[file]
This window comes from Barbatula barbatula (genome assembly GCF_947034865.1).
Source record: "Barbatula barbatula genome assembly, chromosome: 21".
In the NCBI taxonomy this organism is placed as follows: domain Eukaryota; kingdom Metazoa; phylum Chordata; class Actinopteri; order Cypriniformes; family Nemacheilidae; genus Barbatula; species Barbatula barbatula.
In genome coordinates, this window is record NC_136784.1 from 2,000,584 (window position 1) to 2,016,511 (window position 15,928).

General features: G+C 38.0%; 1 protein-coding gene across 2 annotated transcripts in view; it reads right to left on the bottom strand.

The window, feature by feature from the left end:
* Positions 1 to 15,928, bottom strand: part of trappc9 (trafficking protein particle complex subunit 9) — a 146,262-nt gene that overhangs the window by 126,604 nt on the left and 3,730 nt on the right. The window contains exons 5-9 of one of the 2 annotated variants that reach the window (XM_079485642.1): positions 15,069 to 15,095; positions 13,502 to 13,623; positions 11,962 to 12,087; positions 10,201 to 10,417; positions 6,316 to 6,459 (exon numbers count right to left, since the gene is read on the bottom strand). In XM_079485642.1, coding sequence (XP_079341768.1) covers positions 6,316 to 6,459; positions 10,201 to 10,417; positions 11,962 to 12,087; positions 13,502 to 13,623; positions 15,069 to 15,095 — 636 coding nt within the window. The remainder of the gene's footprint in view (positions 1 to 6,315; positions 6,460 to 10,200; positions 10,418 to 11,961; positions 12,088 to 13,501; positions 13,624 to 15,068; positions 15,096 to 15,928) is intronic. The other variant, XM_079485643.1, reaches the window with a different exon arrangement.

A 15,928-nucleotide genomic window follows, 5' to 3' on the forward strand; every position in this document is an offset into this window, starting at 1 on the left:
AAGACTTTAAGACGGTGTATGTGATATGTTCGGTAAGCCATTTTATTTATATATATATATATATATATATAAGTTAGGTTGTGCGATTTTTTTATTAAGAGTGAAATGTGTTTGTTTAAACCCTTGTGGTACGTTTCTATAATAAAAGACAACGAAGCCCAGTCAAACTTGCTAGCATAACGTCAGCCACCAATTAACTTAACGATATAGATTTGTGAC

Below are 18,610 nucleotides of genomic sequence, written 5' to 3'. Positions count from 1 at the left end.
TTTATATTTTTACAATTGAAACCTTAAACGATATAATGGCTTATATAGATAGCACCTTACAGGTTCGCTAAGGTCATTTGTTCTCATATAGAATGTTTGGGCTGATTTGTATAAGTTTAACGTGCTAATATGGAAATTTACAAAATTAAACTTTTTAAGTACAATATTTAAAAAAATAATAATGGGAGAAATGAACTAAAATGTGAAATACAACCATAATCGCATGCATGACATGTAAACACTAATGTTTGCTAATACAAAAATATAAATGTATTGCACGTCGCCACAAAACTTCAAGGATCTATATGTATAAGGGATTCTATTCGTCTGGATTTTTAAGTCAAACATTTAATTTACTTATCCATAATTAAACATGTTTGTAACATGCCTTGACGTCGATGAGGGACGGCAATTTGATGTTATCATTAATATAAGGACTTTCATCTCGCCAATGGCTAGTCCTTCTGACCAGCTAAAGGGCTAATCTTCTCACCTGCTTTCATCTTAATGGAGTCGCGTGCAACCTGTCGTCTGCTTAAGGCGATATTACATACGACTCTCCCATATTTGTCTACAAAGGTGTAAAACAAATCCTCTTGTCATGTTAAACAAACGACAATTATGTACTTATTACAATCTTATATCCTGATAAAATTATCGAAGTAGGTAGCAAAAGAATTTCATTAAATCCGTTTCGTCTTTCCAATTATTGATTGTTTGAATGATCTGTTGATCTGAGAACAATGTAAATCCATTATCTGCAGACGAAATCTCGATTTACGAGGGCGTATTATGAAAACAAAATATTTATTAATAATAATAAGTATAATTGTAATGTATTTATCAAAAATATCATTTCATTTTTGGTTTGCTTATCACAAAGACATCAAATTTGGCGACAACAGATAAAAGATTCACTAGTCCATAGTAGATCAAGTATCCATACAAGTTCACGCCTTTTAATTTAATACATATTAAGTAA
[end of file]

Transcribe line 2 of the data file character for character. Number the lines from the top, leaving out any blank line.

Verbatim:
Source record: "Barbatula barbatula genome assembly, chromosome: 21".